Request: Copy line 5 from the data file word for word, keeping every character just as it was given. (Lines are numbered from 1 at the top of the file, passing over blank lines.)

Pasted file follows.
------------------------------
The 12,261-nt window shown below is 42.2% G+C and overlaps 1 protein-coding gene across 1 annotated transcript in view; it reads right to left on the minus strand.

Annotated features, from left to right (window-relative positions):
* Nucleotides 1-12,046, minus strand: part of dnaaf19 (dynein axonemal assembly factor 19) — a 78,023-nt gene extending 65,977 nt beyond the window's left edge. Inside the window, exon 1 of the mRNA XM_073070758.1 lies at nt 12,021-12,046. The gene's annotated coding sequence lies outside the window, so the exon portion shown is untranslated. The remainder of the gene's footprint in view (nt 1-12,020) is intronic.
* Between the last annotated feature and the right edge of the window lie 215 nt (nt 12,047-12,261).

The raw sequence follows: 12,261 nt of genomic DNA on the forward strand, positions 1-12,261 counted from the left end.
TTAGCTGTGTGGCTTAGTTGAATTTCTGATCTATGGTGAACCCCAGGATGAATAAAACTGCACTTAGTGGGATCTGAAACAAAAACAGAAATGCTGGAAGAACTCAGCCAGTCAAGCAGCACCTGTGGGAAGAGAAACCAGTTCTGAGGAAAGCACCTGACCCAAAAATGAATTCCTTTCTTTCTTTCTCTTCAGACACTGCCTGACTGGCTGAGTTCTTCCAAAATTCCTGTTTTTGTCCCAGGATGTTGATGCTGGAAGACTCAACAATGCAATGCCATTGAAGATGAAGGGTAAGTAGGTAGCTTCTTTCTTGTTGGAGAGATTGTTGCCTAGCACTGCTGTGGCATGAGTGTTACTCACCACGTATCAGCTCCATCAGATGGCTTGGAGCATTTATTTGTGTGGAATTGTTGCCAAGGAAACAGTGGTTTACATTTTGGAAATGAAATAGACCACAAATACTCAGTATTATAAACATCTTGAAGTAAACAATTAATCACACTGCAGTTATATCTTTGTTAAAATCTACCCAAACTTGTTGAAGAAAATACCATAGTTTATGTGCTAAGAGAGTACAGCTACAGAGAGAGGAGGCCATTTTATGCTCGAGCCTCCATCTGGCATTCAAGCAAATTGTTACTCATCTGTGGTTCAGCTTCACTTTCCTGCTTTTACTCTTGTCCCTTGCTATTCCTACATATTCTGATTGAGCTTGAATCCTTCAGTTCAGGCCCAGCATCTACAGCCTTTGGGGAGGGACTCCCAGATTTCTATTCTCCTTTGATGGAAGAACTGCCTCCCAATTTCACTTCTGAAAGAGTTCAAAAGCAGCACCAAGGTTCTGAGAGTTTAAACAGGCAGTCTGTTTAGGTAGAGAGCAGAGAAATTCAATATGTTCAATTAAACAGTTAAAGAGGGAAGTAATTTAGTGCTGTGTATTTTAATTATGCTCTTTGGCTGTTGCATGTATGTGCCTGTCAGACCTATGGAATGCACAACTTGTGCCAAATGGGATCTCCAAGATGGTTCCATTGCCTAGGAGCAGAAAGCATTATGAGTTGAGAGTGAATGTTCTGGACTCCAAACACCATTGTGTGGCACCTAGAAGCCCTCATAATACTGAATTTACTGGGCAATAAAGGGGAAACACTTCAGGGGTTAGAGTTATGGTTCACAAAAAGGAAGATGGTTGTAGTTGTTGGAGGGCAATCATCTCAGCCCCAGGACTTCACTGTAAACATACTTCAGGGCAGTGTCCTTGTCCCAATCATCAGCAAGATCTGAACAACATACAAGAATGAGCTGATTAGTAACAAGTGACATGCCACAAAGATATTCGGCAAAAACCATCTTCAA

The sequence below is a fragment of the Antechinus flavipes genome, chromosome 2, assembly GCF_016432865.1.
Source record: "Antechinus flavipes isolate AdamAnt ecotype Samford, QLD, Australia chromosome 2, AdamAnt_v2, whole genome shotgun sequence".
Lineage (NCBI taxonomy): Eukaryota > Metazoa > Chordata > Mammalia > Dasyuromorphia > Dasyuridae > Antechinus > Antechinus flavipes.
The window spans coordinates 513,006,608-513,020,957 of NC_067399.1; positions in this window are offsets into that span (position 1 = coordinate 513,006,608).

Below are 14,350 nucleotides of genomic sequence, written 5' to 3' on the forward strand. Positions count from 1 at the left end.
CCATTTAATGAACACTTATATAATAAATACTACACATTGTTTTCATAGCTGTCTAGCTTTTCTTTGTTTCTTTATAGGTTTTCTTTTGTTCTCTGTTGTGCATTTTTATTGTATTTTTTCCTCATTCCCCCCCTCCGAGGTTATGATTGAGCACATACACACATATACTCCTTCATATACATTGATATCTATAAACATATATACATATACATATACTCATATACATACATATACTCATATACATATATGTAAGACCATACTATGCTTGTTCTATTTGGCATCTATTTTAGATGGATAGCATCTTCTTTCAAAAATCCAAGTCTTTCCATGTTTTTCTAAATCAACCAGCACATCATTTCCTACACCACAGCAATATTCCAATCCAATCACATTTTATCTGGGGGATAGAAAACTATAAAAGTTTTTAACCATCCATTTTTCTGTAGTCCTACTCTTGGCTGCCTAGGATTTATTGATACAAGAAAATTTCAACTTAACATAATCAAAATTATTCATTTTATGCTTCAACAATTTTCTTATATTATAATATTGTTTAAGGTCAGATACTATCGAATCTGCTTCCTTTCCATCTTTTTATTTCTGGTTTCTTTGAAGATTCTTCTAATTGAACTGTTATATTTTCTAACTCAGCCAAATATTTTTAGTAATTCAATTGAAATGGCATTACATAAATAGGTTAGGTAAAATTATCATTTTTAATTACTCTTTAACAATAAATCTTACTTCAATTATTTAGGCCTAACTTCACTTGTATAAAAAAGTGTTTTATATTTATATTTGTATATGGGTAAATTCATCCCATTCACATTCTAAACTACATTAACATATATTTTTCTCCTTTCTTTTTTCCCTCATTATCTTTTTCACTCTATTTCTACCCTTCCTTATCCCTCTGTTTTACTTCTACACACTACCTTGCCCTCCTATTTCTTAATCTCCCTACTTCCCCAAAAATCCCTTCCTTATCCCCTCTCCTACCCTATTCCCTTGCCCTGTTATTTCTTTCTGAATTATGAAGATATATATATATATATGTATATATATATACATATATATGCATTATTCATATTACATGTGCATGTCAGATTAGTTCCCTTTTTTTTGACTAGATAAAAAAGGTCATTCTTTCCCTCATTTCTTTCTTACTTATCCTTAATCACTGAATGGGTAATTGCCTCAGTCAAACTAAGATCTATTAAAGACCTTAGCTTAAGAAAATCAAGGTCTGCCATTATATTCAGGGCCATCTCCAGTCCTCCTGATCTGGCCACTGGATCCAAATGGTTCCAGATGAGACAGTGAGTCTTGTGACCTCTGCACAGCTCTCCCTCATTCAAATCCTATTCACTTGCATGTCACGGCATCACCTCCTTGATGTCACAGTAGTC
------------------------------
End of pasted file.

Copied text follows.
The raw sequence follows: 12,261 nt of genomic DNA on the forward strand, positions 1-12,261 counted from the left end.